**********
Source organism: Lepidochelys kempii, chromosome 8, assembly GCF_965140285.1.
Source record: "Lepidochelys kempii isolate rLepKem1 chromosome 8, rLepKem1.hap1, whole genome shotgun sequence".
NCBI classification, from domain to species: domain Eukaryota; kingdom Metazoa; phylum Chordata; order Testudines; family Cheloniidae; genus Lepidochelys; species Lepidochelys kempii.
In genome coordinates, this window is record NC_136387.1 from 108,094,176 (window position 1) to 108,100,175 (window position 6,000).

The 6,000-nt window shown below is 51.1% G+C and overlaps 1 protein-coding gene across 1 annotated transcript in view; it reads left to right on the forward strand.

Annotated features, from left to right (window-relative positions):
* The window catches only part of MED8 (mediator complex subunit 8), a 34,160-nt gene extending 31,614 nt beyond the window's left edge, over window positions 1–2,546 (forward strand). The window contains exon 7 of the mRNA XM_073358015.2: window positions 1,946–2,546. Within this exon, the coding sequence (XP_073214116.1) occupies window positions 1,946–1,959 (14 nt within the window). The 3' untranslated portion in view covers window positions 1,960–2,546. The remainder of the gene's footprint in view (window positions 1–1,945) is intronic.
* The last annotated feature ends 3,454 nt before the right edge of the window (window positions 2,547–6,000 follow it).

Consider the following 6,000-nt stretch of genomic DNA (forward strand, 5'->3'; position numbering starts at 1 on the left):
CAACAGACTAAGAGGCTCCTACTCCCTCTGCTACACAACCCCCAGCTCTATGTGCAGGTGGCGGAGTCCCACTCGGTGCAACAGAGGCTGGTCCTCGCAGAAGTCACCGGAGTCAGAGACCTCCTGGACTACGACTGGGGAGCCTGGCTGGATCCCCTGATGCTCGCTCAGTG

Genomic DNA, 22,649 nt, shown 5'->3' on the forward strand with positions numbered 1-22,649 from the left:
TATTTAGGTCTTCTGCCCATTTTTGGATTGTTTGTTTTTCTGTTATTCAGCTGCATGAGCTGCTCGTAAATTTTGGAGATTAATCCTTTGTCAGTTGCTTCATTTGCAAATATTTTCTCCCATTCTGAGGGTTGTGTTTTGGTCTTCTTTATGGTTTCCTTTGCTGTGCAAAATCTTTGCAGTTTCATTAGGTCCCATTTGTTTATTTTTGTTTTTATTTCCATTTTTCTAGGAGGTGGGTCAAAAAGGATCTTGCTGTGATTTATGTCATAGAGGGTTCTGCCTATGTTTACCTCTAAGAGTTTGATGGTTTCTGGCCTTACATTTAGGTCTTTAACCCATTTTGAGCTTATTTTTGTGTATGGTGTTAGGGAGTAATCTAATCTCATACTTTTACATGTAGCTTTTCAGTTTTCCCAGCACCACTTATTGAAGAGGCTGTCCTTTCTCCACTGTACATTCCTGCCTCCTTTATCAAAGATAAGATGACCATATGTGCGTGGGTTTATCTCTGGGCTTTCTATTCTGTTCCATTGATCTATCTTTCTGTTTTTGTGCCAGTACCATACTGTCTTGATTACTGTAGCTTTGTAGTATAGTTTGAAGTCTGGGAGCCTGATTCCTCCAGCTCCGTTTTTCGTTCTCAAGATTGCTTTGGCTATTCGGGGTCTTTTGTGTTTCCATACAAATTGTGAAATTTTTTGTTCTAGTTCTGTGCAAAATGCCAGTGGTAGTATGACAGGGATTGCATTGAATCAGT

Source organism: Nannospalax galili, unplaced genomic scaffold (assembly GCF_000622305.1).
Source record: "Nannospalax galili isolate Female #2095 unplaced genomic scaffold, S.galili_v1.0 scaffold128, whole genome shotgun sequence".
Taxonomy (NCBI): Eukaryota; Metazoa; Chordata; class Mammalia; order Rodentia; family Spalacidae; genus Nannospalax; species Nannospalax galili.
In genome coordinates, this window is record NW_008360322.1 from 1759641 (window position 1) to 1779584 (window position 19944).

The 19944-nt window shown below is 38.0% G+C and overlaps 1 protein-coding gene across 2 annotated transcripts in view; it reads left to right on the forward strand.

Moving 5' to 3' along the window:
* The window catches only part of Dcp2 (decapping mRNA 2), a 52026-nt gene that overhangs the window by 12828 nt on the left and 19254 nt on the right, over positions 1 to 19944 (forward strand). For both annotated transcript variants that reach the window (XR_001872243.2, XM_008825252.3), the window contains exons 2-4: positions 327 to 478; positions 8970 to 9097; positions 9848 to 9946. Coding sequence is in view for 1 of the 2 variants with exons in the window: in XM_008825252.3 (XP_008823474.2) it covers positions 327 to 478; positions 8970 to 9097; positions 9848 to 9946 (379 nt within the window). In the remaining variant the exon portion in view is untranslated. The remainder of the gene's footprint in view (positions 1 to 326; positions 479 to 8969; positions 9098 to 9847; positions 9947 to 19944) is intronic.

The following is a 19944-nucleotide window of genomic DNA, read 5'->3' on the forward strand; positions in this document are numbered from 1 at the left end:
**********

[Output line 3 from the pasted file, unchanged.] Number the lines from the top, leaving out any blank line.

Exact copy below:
NCBI classification, from domain to species: domain Eukaryota; kingdom Metazoa; phylum Chordata; order Testudines; family Cheloniidae; genus Lepidochelys; species Lepidochelys kempii.